Many market watchers anticipate a recession in 2023 as a result of short-term rates currently being significantly higher than longer-term rates, a phenomenon known as a yield-curve inversion. The stock market would likely fall even further during a recession until investors could start to estimate the size and scope of any impending economic downturn.

How the crypto and commodities markets have been impacted by higher interest rates

In the face of higher rates, two other significant asset classes have reacted differently. While the price of cryptocurrencies has fallen along with other risky assets, many commodities, such as oil, wheat, and lumber, experienced price spikes in the beginning of 2022. However, many of these movements were short-lived.

Cryptocurrency has frequently been promoted as the panacea for all of life’s ills, including deflation, inflation, low interest rates, a lack of purchasing power, and so forth. As long as cryptocurrency was increasing, seemingly irrespective of other assets, it was simple to believe in those positives.

Crypto assets had previously been thought of as an inflation hedge, but lately, says Tucker, they have behaved more like other risk assets like stocks. “In the future, higher rates will be a barrier for crypto assets.”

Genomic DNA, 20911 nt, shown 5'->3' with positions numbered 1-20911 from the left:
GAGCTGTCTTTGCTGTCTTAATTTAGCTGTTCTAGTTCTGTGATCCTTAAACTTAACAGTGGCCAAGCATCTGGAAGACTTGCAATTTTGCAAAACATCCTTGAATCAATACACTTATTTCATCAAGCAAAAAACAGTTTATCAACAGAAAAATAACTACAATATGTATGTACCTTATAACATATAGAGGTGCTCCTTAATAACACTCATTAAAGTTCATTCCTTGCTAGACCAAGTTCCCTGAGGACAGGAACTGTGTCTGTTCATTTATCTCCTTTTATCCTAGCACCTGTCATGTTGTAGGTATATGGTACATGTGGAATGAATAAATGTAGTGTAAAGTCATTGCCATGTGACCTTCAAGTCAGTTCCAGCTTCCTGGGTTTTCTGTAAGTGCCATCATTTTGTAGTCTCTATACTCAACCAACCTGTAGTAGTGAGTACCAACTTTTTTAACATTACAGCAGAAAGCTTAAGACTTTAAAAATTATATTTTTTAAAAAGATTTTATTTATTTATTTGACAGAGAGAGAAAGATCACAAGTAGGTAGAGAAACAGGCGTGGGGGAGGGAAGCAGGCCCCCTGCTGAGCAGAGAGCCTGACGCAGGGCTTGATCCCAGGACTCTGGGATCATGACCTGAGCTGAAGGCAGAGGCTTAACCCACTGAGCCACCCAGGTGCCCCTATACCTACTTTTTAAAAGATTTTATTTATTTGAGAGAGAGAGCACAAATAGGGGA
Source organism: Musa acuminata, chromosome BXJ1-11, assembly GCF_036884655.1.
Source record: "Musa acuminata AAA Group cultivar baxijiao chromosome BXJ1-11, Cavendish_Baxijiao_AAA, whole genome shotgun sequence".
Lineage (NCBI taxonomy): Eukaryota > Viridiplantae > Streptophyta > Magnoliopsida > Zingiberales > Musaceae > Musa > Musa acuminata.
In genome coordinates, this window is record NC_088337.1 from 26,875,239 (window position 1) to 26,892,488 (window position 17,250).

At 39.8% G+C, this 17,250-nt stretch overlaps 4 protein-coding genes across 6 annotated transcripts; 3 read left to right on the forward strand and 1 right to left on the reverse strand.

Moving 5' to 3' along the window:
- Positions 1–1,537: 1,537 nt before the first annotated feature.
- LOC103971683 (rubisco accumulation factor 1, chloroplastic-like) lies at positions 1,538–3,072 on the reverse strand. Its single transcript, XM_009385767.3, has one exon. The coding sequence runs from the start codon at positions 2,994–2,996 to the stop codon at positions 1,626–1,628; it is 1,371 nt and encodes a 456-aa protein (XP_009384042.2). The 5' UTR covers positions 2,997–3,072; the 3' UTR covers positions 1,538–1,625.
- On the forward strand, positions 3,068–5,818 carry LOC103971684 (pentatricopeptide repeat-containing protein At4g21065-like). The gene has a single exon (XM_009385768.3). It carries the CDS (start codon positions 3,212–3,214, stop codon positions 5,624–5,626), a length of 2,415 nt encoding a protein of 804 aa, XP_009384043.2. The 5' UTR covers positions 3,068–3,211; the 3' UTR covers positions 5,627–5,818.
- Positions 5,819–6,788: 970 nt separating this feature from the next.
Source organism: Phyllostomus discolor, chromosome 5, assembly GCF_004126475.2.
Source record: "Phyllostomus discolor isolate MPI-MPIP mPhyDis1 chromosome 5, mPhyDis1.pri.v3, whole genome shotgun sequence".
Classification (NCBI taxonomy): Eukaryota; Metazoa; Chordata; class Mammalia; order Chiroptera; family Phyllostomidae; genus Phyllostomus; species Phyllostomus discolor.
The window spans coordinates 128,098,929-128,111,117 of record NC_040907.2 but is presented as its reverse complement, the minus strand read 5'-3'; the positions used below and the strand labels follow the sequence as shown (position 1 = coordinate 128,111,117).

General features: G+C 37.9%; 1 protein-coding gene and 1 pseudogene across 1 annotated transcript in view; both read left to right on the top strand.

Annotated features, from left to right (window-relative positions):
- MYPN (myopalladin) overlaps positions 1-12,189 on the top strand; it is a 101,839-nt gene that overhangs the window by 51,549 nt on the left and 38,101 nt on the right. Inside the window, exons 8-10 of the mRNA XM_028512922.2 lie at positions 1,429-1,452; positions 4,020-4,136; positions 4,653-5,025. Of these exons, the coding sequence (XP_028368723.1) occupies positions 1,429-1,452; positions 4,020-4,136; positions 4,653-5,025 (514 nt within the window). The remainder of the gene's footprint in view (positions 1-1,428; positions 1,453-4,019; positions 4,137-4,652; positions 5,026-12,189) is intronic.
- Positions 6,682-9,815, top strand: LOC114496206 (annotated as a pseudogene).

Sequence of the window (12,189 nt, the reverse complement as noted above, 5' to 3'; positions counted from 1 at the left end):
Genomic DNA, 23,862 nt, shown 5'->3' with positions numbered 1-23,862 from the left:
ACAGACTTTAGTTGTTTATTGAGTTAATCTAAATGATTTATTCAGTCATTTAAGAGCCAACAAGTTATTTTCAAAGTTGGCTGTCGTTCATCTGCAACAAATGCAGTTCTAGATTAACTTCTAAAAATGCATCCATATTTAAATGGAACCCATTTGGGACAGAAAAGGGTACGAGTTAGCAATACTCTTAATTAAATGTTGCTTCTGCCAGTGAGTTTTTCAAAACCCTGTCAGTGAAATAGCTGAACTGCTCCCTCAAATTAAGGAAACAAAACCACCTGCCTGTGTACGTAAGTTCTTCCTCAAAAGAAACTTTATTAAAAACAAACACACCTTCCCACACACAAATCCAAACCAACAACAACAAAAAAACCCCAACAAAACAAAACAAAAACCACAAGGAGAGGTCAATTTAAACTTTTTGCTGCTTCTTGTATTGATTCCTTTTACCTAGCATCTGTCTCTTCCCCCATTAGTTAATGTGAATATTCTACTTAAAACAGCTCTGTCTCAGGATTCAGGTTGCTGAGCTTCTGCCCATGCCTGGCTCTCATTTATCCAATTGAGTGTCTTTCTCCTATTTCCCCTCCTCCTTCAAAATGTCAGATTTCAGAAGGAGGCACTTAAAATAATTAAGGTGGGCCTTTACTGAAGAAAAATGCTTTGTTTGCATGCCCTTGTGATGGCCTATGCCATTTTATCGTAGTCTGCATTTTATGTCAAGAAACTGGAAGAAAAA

In fact, as with other risky assets, cryptocurrencies fell when the Fed announced its intention to raise rates in November 2021, and they continued to fall throughout 2022 as the Fed aggressively carried out its plan. In addition, well-publicized crashes of specific cryptocurrencies and exchanges like FTX have severely dented traders’ faith in these digital assets.

While some commodities saw their prices soar at the beginning of 2022, in many cases those commodities have now reversed some, if not all, of those upward moves. Many commodities have fallen significantly from their recent highs as a result of fewer supply restrictions and higher interest rates.

For instance, the price of oil, which peaked at about $123 per barrel in June, has been steadily declining to about $74 per barrel. Investors’ expectations of a slowdown not just in the U.S. but also internationally are signalled by the decline in such a significant commodity.